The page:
I am taking recommendations from everybody, so if you know somebody who fits these criteria and is looking for an agent please let them know about me, or let me know about them.

I am 100% sure that I am also going to get a whole bunch of queries from authors belonging to dominant social groups writing about marginalised characters, because that’s how people belonging to dominant social groups tend to roll. Just to make it clear, when I say I am looking for ‘marginalised voices’, this refers to the identity of the authors, not to the identity of the characters they write.

This doesn’t mean I’m only looking for #ownvoices manuscripts – if you’re a member of a marginalised group but your characters are not, that’s fine by me. I am looking to support authors to create whichever kind of characters they feel like creating.

Closing to new queries does not mean that I’ll be deleting all the queries I already have. If you do not fit the criteria above, but your query or partial manuscript is in my inbox right now, I promise I will respond to it.

Okay, let’s do this thing.

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A different way of doing things

The first time I saw this tweet thread from Sarah Hannah Gómez on Twitter, I scrolled past it thinking ‘well, I already solicit manuscripts from marginalised authors sometimes. I’m doing okay’.

Then I thought ‘when was the last time I actually approached an author to request a submission from them?’. I’ve been pretty busy since Frankfurt last year, and finding and approaching new authors takes time. Especially when you’ve got a brimming slush pile – how can I justify going out to find new authors when I have all these nice ones right here waiting far too long to hear from me? I thought about a closed, empty slush pile, and about how much more time I would have to find new authors if I didn’t have to deal with it, just for a few months. So I decided to accept the challenge – this summer, when publishing is quiet and I’d usually be concentrating on my slush pile, I will instead be closing to queries for three full months and spending my slush-pile time reading short stories by marginalised authors online, getting more involved in Twitter discussions and generally trying my very best to connect with marginalised authors and get them to send me their writing.

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I only like book fairs when I am at book fairs.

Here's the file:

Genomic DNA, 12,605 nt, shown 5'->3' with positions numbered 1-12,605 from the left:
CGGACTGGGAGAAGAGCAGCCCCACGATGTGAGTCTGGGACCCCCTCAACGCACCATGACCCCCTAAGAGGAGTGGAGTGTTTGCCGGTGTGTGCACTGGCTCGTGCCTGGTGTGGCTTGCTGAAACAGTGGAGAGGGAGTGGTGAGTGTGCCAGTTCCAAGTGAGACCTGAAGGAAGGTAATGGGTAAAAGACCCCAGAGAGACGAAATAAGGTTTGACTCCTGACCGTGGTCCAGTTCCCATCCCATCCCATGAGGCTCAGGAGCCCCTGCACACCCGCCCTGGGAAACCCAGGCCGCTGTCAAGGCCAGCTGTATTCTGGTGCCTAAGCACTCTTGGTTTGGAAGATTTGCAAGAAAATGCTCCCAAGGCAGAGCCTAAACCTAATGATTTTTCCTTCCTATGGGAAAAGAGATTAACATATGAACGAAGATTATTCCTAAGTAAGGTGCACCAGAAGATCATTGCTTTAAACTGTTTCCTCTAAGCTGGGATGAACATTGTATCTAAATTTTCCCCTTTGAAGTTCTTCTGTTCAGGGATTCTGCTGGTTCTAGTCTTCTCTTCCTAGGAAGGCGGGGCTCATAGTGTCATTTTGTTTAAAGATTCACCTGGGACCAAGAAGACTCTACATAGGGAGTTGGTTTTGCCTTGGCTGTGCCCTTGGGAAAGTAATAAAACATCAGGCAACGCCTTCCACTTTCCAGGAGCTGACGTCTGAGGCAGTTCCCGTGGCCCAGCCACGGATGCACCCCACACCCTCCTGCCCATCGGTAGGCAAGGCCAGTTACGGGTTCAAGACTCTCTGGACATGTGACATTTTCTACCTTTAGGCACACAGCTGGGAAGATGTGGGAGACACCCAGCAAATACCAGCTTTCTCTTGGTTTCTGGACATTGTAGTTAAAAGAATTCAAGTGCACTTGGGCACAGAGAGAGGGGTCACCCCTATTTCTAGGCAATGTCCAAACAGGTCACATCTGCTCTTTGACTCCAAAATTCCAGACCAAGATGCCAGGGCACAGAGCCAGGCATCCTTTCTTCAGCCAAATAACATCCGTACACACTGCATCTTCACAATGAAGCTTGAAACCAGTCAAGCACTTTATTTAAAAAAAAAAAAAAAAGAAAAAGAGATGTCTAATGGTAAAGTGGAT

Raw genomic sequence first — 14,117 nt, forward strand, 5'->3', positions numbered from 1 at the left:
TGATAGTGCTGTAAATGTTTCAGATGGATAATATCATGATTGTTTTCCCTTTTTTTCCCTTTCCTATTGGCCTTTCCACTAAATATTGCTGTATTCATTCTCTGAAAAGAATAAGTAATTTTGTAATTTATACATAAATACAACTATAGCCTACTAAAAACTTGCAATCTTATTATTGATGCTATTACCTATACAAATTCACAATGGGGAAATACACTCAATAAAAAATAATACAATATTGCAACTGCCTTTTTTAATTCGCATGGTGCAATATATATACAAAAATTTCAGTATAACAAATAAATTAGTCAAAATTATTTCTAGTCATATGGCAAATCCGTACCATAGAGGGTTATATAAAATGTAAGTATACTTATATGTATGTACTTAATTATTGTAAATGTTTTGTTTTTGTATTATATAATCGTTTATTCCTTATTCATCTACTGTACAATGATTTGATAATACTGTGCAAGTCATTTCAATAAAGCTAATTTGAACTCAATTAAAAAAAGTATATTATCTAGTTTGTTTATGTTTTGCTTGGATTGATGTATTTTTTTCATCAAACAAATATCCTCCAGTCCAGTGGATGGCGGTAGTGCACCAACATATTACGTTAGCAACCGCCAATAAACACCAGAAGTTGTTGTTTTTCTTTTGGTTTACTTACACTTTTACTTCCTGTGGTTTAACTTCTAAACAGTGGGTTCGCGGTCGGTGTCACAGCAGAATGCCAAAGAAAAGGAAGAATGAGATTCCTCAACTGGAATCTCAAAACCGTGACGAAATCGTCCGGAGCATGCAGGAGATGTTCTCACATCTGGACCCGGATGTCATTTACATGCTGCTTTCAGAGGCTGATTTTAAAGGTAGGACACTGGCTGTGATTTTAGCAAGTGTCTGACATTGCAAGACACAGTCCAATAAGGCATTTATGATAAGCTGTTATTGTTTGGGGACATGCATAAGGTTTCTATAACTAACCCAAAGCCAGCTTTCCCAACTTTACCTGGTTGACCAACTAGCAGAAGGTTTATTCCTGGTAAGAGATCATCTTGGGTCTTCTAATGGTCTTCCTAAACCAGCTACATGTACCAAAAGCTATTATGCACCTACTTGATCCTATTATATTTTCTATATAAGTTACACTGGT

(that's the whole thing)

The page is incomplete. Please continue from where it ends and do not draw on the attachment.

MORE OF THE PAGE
I have this problem with book fairs, which is that I hate them at all times unless I am actually at them. It doesn’t matter how many fairs I go to (and I’m well into double figures now), and it doesn’t matter that I’ve had a marvellous time at all of them. As soon as I’m on the plane home I forget everything that’s excellent about book fairs, and adamantly dislike them until the next time I step into an exhibition hall a few months later – at which point I promptly go ‘oh yes, I remember, these are one of the best parts of my job!’.

So I’ve decided this time is going to be different. This time I’m going to remember all of the excellent things about book fairs, and I’m going to be excited in the run-up to Bologna instead of hating the preparations and just getting excited the moment I step into the Fiere (that main entrance with all the flags, and the illustrator displays as you step in…oh good, it’s working already!). To that end, here is a list, in no particular order, of a few of the things I like about book fairs, and that I liked about this Frankfurt in particular.

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Deal announcement: HOLLY FARB AND THE PRINCESS OF THE GALAXY, by Gareth Wronski

Exciting announcement! North American rights to Gareth Wronski’s brilliant middle-grade science fiction novel, HOLLY FARB AND THE PRINCESS OF THE GALAXY, have been sold to Amy Cloud of Aladdin (Simon & Schuster). Publication is scheduled for Summer 2017.

HOLLY FARB is a hilarious, Douglas-Adams-esque work about a schoolgirl who gets kidnapped by alien space pirates when they mistake her for the missing princess of a far-away galaxy. Lost in space, she must band together with her eccentric science teacher and a mysterious new student to find her way back to Earth. It contains space cruise liners, bounty hunters, giant worms, terrifying blobs, perky holograms, cosmic board games, sinister insectoid librarians, government clones, vacuum cleaners, the President of the Universe and a robot who is learning how to lie. It’s about bravery, friendship, and finding out that your world can be bigger than you ever imagined. It’s about a nerdy, lonely girl finding her place in the universe. It’s funny and wonderful and I adore it.